Well, managed to wangle an invite into Google+ in the first few hours of the invites being issued, so here’s a quick look around. [Update: less than 1 hour after typing that sentence, the invites have been switched off for now!]

Firstly, in case you were unaware, Google+ is Google’s potential rival to social networks such as Facebook. However before everyone tries to suggest that Google will fail in this space, even from the outset Google has obviously learned from some of the ‘mistakes’ that have been made elsewhere, as well as with Wave and Buzz.

Once you have joined, you should first complete your profile. Most people with a Google account may have already added some information to their public profile, but now is the chance to add much more, including multiple profile pics, which you can rotate through simply by clicking. You can connect accounts eg Twitter, Linkedin, Quora, Facebook etc, as well as add photos, bio information, and adjust privacy settings.

Google does appear to have taken into account the many complaints that there have been about privacy issues on social networks, with a full range of privacy options available. The amount and kind of notifications are also easily changed to prevent inundation of your inbox. Interestingly, you can also receive notifications by SMS but as yet this appears to only be available for India and the US.

The black toolbar that has been the subject of much debate these last few days now has easy access to Google+ at the left hand side, and notifications on the right. However, it only appears on Google.com at present, although the toolbar does appear in all Google properties eg Gmail, Reader, documents, calendar etc.

Once your profile is complete, you can add people to Circles, and seemingly these can be unlimited in number, allowing you to slice and dice friends, family, colleagues in numerous different ways. People can be added to various different circles and privacy settings can be customised for each circle. A circle can be added as a tab in Chrome, allowing you to easily click on a Circle and follow what everyone is doing.

Google + Circles

You can see people who are in other Google + users’ circles and add them to your own. However, these people do not have to add you to their circles – just as people do not have to follow you back on Twitter. The names of your circles are not revealed, allowing you some privacy over your choice of circle names.

Sparks is a really interesting feature which allows you to search on interests and find sites and news of interest. For any companies putting out regular press releases and featuring in Google News, your keyword optimisation is going to be important if you want to be found here. Sparks may take over from Readers in some ways, pushing the content to you for your interests.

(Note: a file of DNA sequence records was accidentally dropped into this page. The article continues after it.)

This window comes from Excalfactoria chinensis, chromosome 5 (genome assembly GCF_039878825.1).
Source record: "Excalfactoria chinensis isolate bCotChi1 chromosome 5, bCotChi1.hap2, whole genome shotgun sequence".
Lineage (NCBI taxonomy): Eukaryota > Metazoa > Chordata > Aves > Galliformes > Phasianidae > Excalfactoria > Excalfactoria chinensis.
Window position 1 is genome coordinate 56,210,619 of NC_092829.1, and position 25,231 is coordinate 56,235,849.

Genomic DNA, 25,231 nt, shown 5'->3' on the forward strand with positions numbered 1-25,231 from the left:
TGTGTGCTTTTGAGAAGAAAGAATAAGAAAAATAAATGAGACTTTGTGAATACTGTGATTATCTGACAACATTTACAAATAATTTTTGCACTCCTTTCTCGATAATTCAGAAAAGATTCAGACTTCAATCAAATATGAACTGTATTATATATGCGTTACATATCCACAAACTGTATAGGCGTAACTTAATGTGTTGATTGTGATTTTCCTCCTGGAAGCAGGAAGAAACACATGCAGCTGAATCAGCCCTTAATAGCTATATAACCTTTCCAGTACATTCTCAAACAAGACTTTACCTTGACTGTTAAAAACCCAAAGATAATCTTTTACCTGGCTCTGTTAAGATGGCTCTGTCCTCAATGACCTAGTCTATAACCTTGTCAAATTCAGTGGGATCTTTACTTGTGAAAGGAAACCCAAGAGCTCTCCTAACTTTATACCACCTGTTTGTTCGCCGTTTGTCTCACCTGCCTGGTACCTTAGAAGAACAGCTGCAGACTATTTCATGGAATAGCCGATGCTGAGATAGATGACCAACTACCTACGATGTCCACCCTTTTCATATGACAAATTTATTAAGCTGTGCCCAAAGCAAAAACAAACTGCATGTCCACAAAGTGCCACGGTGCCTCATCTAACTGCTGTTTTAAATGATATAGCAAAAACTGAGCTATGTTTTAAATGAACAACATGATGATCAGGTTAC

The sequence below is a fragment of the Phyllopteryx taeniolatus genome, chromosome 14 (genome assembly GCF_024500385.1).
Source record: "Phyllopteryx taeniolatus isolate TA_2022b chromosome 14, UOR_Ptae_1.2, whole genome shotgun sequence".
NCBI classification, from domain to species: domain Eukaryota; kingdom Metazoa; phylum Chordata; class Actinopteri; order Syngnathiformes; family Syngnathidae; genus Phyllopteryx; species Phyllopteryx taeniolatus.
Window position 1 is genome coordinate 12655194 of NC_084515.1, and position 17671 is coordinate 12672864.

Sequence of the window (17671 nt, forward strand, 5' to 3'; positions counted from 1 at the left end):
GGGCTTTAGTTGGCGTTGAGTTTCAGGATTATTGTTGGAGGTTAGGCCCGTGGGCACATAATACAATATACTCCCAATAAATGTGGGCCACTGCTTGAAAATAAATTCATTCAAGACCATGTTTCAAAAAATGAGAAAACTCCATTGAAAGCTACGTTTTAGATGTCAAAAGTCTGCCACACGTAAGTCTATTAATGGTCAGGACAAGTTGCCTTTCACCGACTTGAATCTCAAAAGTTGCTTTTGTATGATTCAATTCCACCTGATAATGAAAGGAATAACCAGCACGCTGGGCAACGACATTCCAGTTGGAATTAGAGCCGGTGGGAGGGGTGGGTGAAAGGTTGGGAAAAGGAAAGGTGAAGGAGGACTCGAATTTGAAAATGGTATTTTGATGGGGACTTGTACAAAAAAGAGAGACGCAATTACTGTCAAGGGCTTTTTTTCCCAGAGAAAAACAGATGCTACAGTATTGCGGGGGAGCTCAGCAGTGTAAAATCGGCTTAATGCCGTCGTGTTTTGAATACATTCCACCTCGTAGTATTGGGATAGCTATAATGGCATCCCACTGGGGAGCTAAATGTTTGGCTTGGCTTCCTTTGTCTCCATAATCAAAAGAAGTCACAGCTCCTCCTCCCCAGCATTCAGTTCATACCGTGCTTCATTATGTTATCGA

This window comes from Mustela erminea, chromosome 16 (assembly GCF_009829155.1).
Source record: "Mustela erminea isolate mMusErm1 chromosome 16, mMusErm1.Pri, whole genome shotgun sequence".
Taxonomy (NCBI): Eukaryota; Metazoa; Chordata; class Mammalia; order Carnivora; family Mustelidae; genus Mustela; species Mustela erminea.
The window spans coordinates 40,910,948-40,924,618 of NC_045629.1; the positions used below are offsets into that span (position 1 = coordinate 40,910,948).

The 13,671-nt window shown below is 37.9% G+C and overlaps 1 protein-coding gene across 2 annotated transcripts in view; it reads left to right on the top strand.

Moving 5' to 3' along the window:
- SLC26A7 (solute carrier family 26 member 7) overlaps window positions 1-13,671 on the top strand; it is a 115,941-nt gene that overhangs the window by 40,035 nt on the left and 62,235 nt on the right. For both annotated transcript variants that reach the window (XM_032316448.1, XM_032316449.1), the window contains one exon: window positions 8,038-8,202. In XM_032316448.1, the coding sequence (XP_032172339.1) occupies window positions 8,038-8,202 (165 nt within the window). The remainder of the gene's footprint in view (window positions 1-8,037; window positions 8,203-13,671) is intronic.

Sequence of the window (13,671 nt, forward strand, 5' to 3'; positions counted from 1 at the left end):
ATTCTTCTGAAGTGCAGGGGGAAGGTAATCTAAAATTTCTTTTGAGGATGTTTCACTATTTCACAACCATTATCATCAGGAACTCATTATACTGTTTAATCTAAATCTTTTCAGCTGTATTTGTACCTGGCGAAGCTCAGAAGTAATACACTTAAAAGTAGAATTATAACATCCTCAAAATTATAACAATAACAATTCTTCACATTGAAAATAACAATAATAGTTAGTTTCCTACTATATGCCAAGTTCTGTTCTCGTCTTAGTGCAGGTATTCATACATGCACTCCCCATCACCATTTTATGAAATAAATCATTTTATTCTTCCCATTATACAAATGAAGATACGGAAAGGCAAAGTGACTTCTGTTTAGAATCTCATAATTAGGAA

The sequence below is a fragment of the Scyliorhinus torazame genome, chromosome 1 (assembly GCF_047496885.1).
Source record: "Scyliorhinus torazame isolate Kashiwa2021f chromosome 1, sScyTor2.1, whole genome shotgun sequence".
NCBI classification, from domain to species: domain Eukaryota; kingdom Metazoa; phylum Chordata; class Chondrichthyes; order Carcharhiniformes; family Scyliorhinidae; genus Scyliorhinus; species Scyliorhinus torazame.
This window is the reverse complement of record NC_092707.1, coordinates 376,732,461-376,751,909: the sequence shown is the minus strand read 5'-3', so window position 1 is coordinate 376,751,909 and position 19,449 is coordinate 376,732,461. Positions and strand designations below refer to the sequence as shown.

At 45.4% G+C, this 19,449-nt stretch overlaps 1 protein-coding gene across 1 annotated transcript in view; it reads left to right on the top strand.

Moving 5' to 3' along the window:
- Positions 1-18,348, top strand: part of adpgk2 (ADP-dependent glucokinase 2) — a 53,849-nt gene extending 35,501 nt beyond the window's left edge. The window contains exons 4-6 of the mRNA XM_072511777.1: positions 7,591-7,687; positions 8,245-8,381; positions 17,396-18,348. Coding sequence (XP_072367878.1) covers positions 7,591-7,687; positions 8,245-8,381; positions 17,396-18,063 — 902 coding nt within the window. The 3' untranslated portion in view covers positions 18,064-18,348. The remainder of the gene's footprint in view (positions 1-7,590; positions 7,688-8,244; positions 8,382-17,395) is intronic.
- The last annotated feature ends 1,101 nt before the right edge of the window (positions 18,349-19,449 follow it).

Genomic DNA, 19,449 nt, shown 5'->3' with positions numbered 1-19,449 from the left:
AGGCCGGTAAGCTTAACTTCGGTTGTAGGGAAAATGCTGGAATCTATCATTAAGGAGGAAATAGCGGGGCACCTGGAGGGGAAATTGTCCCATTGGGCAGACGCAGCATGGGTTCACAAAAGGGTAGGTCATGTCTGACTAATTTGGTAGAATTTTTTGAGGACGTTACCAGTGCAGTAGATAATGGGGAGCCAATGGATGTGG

Hangouts have huge potential, particularly for businesses who want to do online collaboration, run webinars easily, and for tech support. There still seem to be a few bugs – avatars not showing if no webcam, difficulty of adding a single person rather than an entire circle, call drop outs etc – but there are some very cool features such as public notifies of mute, sharing YouTube videos, and the sound and video quality for voice does seem to be at least as good as Skype when it is working.

Huddle allows you to have up to 6 people in a threaded text chat, making decision making simple.

There is a mobile app at m.google.com/plus and an Android app already in the store, with an iPhone app coming shortly once it is approved.

The mobile app makes following your stream simple, as well as bringing together all your Google properties in one place eg gmail, calendar etc, which is a long-awaited service.

Adding people to your circles brings plenty of content into your streams and for businesses is likely to prove preferable to Facebook, allowing targeting of users who are not FB fans. Google recently issued a statement that this time last year over 20% of searches were conducted by people who were logged into a Google account, so it is likely that this will rise quickly once the buzz about Google+ gets out and people want to try it.

By limiting the number of invitations, Google is playing a canny game and making this currently a fairly exclusive club that many more will want to join. Once the invites are opened up again, the Find and Invite feature offers a chance to add people who Google has identified are in social networks or linked to you in some way by email etc.

More shortly….going back to play!

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About the author:

A practising internet marketing consultant since 1996, Lindsey Annison helps companies improve their website marketing, online PR and information architecture. Lindsey is also a qualified adult education lecturer and author. As co-founder of the Access to Broadband Campaign, she has been instrumental in the provision of high-speed internet access to rural areas in the UK. Lindsey is also a past winner of Silicon.com's Outstanding Contribution to UK Technology